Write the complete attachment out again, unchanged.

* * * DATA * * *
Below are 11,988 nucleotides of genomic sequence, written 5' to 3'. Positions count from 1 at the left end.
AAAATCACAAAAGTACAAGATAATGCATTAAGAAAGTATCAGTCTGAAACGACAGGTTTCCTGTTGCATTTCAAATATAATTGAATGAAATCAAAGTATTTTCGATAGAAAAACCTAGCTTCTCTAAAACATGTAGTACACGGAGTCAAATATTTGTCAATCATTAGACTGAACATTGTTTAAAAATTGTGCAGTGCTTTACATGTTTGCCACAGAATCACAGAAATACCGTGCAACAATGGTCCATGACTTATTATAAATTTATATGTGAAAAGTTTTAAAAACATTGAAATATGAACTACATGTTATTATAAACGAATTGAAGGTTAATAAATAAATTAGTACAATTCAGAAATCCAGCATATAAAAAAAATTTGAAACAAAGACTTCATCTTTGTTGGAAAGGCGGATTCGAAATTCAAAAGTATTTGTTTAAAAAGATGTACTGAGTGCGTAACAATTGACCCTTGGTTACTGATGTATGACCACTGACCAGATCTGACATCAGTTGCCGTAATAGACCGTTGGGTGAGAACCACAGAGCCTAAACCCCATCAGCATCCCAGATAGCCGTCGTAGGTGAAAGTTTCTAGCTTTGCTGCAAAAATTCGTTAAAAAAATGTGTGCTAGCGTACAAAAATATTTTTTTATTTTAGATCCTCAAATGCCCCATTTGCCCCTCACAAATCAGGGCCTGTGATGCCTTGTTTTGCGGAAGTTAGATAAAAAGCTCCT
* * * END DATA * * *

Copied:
Below are 11,988 nucleotides of genomic sequence, written 5' to 3'. Positions count from 1 at the left end.
AAAATCACAAAAGTACAAGATAATGCATTAAGAAAGTATCAGTCTGAAACGACAGGTTTCCTGTTGCATTTCAAATATAATTGAATGAAATCAAAGTATTTTCGATAGAAAAACCTAGCTTCTCTAAAACATGTAGTACACGGAGTCAAATATTTGTCAATCATTAGACTGAACATTGTTTAAAAATTGTGCAGTGCTTTACATGTTTGCCACAGAATCACAGAAATACCGTGCAACAATGGTCCATGACTTATTATAAATTTATATGTGAAAAGTTTTAAAAACATTGAAATATGAACTACATGTTATTATAAACGAATTGAAGGTTAATAAATAAATTAGTACAATTCAGAAATCCAGCATATAAAAAAAATTTGAAACAAAGACTTCATCTTTGTTGGAAAGGCGGATTCGAAATTCAAAAGTATTTGTTTAAAAAGATGTACTGAGTGCGTAACAATTGACCCTTGGTTACTGATGTATGACCACTGACCAGATCTGACATCAGTTGCCGTAATAGACCGTTGGGTGAGAACCACAGAGCCTAAACCCCATCAGCATCCCAGATAGCCGTCGTAGGTGAAAGTTTCTAGCTTTGCTGCAAAAATTCGTTAAAAAAATGTGTGCTAGCGTACAAAAATATTTTTTTATTTTAGATCCTCAAATGCCCCATTTGCCCCTCACAAATCAGGGCCTGTGATGCCTTGTTTTGCGGAAGTTAGATAAAAAGCTCCT